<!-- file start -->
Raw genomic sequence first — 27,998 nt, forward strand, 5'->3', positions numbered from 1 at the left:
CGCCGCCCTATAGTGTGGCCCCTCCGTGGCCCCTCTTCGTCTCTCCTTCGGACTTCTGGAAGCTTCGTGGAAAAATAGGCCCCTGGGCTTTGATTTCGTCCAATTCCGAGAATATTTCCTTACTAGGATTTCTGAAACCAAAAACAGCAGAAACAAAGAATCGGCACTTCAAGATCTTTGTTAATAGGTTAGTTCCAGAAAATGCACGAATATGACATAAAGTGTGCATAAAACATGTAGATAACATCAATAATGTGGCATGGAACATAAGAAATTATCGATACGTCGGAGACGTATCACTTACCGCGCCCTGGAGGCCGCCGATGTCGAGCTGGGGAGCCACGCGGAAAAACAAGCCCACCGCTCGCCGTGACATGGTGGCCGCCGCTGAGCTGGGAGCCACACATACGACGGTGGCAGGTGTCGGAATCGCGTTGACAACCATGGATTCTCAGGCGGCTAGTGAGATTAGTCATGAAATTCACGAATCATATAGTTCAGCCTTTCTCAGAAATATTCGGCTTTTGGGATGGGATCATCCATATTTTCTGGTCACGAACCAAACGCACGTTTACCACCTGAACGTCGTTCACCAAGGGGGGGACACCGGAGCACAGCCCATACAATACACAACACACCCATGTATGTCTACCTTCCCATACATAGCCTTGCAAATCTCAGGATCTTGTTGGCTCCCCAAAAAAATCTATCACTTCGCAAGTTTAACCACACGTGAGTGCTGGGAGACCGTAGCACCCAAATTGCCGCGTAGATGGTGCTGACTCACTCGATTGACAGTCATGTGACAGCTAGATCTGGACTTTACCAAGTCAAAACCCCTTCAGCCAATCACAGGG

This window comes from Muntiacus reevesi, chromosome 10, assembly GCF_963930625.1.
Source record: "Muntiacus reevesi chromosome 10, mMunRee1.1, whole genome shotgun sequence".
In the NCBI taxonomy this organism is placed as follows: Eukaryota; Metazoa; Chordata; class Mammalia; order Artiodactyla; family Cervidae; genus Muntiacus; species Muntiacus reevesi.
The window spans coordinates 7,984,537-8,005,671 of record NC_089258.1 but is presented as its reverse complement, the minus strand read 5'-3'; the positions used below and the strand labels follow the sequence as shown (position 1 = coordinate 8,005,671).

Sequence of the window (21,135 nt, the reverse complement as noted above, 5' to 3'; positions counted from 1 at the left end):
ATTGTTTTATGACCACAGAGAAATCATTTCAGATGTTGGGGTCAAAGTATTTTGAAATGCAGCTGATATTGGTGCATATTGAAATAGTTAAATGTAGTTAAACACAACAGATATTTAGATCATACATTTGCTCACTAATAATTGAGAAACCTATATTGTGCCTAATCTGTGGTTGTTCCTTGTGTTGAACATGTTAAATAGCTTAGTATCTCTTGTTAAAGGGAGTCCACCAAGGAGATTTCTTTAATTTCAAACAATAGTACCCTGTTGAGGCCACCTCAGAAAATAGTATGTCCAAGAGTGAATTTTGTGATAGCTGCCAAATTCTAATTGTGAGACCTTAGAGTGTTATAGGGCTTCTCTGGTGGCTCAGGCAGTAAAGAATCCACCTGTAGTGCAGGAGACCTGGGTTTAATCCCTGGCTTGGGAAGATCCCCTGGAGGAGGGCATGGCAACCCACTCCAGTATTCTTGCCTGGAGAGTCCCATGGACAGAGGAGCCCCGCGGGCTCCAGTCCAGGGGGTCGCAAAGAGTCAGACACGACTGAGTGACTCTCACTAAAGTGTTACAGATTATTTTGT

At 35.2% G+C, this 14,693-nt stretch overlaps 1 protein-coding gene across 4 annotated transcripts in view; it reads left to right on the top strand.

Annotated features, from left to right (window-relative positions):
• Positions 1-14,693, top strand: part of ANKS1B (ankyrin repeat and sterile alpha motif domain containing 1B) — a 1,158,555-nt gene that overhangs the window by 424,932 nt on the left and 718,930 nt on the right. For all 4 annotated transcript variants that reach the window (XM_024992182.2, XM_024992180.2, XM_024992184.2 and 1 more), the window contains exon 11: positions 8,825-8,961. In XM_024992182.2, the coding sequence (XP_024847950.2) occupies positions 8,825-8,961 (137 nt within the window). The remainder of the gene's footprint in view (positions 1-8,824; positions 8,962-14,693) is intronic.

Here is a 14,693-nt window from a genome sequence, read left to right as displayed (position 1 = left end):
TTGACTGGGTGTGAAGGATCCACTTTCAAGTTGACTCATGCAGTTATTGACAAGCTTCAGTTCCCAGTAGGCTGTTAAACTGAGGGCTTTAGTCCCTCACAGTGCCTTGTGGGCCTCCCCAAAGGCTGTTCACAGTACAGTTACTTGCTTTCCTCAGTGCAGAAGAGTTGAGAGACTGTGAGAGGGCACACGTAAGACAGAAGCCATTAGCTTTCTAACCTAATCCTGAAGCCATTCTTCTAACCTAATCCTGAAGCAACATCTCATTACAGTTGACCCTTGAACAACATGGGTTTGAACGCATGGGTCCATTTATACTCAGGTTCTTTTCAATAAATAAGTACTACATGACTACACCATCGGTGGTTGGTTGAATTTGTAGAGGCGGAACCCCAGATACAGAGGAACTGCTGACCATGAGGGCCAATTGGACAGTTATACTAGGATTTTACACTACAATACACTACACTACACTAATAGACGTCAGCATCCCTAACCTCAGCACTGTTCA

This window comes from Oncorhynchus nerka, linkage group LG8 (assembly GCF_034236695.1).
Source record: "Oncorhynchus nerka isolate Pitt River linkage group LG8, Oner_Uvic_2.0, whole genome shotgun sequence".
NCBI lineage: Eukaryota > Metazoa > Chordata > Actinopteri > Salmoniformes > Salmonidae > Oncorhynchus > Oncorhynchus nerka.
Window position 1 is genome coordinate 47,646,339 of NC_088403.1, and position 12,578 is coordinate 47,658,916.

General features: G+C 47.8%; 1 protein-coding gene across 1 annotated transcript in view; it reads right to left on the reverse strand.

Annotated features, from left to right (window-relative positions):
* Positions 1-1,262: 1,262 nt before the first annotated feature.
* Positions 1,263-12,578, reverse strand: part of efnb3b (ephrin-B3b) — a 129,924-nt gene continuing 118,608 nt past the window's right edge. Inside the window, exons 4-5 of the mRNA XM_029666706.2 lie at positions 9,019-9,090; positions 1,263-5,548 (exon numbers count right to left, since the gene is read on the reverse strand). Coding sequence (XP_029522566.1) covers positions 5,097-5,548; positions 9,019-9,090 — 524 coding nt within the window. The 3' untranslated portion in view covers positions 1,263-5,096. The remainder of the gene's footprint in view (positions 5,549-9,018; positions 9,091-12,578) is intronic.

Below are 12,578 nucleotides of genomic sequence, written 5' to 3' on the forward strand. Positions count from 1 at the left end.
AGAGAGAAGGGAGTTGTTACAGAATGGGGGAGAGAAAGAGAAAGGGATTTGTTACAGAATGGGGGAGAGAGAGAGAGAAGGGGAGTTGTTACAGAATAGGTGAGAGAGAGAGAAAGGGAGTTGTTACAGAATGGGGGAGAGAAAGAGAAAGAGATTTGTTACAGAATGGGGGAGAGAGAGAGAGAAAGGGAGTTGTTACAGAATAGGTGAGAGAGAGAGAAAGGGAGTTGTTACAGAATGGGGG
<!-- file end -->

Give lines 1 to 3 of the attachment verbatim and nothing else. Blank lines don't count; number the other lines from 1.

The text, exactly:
Raw genomic sequence first — 27,998 nt, forward strand, 5'->3', positions numbered from 1 at the left:
CGCCGCCCTATAGTGTGGCCCCTCCGTGGCCCCTCTTCGTCTCTCCTTCGGACTTCTGGAAGCTTCGTGGAAAAATAGGCCCCTGGGCTTTGATTTCGTCCAATTCCGAGAATATTTCCTTACTAGGATTTCTGAAACCAAAAACAGCAGAAACAAAGAATCGGCACTTCAAGATCTTTGTTAATAGGTTAGTTCCAGAAAATGCACGAATATGACATAAAGTGTGCATAAAACATGTAGATAACATCAATAATGTGGCATGGAACATAAGAAATTATCGATACGTCGGAGACGTATCACTTACCGCGCCCTGGAGGCCGCCGATGTCGAGCTGGGGAGCCACGCGGAAAAACAAGCCCACCGCTCGCCGTGACATGGTGGCCGCCGCTGAGCTGGGAGCCACACATACGACGGTGGCAGGTGTCGGAATCGCGTTGACAACCATGGATTCTCAGGCGGCTAGTGAGATTAGTCATGAAATTCACGAATCATATAGTTCAGCCTTTCTCAGAAATATTCGGCTTTTGGGATGGGATCATCCATATTTTCTGGTCACGAACCAAACGCACGTTTACCACCTGAACGTCGTTCACCAAGGGGGGGACACCGGAGCACAGCCCATACAATACACAACACACCCATGTATGTCTACCTTCCCATACATAGCCTTGCAAATCTCAGGATCTTGTTGGCTCCCCAAAAAAATCTATCACTTCGCAAGTTTAACCACACGTGAGTGCTGGGAGACCGTAGCACCCAAATTGCCGCGTAGATGGTGCTGACTCACTCGATTGACAGTCATGTGACAGCTAGATCTGGACTTTACCAAGTCAAAACCCCTTCAGCCAATCACAGGG

This window comes from Muntiacus reevesi, chromosome 10, assembly GCF_963930625.1.